While creating this project my goal was to cause the viewer to ask themselves the question: “what really happens to Mario when you lose?” I feel that video game characters are seldom assigned the same level of humanity or approached with nearly as much empathy as characters in movies and novels (although a Psychology Today study argues that video games create empathy based on some pretty questionable sounding research (Psychology Today)). making me want to bring the viewer/player/consumer to potentially think from Mario’s perspective To do this, I initially was exploring the potential of creating a hacked Mario ROM that would be an exact port of Super Mario World on the SNES except that when the player “died” they would be sent to a sort of “afterlife” level populated by wandering NPC versions of every Mario the player had previously killed in action. These post-mortem Marios would haunt the game in the same ghostly way that a video recording of a person who is now dead might – creating a “ghost-like” type of haunting which was one of the two options for this project. After some research I was confronted with the conclusion that hacking my own ROM would require more coding skill and experience than I personally have, so I instead decided to instead create a fake play-through of this game using After Effects-based animation and commentary in the style of a Let’s Play. I wanted to utilize the commentary generally present in a Let’s Play/review/game walkthrough video to create a sense of normalcy and represent the expectations that would likely be carried by many stereotypical gamers going into playing such a ROM (especially given that it’s probably fair to say that those who make reviews and LP’s are generally more likely to approach games in a way stereotypical of frequent gamers).
The expectations carried by many gamers when entering into gameplay of an 8-bit side-scrolling platformer, especially the famed and ubiquitous Mario series, is that they will inevitably die at some point. Because of this the Player Character, usually also serving as the game’s protagonist, becomes a victim of the player in the same way that the NPC enemies do. Because Mario is a victim in Super Mario World, Carly Kocurek’s notion of alternative blood applies to his “death” mechanic in the game quite well (Kocurek 2015). Mario’s deaths are substituted in two ways: the first is with the inclusion of multiple “lives” that the player has before harming Mario results in the Game Over screen. The other way Mario’s death is substituted with alternative mechanics is the animation – where does he go when he bounces off the screen looking like someone pricked his butt with a cattle prod? This was a question I wanted to provide one potential answer to with my video – perhaps Mario is buried by his digital friends and family at a lavish memorial service and Luigi wears nothing but black for the rest of his life. I’m not sure that I think the cultural violence Kocurek outlines as being a combined product and goal of alternative blood is necessarily as present in Mario as it is in some of the games she describes, but the dehumanization and resulting deemphasis of empathy created by Mario’s “alternative” death was something I wanted to explore in my Haunted Media Project. With the player repeatedly bringing Mario to a series of untimely and often immensely painful-looking ends it only seemed fair to question whether Mario – however digital he may be – appreciates being killed over and over or not.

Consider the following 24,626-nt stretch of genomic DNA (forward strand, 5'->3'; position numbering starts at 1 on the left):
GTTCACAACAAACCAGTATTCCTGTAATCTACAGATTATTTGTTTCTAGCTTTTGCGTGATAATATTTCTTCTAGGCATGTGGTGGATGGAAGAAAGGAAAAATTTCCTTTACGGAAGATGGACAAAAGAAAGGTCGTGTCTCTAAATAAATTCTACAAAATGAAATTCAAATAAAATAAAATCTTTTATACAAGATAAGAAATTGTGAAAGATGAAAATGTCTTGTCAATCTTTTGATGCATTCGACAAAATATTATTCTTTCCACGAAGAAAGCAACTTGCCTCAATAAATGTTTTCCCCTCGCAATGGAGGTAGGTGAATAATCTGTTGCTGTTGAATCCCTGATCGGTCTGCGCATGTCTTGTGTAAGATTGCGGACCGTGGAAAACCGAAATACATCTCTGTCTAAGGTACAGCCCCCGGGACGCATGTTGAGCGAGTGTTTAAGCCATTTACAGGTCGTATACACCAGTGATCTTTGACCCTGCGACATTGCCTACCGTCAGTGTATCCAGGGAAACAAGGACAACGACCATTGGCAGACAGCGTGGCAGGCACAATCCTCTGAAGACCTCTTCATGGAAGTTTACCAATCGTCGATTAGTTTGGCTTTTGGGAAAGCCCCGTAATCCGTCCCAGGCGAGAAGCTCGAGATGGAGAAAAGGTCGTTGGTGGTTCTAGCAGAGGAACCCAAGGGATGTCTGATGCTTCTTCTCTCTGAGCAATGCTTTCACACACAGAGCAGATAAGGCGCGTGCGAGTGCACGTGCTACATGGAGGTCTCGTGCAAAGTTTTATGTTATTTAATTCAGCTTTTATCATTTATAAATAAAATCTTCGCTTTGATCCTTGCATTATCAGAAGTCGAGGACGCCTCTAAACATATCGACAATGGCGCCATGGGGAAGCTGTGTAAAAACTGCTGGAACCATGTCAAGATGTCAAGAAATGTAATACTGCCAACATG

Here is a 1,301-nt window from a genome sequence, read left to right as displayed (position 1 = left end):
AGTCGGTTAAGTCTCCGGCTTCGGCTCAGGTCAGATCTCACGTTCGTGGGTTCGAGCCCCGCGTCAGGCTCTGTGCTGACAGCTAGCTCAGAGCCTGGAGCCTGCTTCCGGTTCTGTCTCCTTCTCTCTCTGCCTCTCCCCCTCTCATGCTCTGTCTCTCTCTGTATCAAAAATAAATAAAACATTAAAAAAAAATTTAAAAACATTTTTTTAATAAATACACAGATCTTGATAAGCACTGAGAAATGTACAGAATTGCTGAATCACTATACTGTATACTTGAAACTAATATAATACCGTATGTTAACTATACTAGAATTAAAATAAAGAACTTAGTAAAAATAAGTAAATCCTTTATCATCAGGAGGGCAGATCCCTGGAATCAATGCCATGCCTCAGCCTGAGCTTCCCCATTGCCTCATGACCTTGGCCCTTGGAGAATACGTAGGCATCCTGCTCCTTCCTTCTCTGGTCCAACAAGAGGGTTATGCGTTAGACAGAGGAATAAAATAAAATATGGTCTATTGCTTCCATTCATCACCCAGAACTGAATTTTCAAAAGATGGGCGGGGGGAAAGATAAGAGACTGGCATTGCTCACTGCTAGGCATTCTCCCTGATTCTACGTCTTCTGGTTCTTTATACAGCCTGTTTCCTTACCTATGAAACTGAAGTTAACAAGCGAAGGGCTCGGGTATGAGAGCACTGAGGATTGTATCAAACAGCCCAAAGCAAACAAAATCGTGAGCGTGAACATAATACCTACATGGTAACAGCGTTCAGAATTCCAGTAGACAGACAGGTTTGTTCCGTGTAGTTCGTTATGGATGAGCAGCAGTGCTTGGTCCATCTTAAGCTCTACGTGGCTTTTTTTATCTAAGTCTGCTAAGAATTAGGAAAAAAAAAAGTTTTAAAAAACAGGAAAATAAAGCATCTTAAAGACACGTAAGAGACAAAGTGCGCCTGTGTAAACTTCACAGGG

Mario’s alternative death is further dehumanized by the serialized and repetitive nature of player character death in side-scrolling platform style games such as Super Mario World. As Stephanie Boluk and Patrick LeMieux write in “Playing, Competing, Spectating, Cheating, Trading, Making and Breaking Video Games”: “Each moment of domestic play, in Sartre’s (2004, 262) words, is ‘lived separately as identical instances of the same act.’ The work of game designers, however, often obscures the explicitly repetitive aspects of computational media.” (Boluk and Lemieux, 2017) The obscuring of repetition and serialization of death in Super Mario World has something of a synergistic effect on the desensitization present in the alternative death of Mario. Because the only reminder of Mario’s past “lives” in Super Mario World is the counter on the top left side of the screen (and even that is erased when the player depletes their lives and triggers a game over), the player is separated from the parallel Mario’s that have existed in the past, both during the individual player’s accumulated Super Mario playing time and more generally during the time spent by everyone who’s ever played Mario in the history of the series. Even for Super Mario World alone the number of deaths Mario has endured since his 1990 birth is unfathomable. I know that I am personally responsible for at least a couple hundred – if not a couple thousand – of Mario’s untimely ends. Despite the timeless nature of the Mario series and enduring popularity of even the older games in the series such as Super Mario World, Mario has already died millions if not billions of times over. Does each individual Mario matter? Are they the same character or slightly different each time? These are questions I wanted to bring viewers of my video to ask. I am reminded by a concept present in the recent anime, Ajin.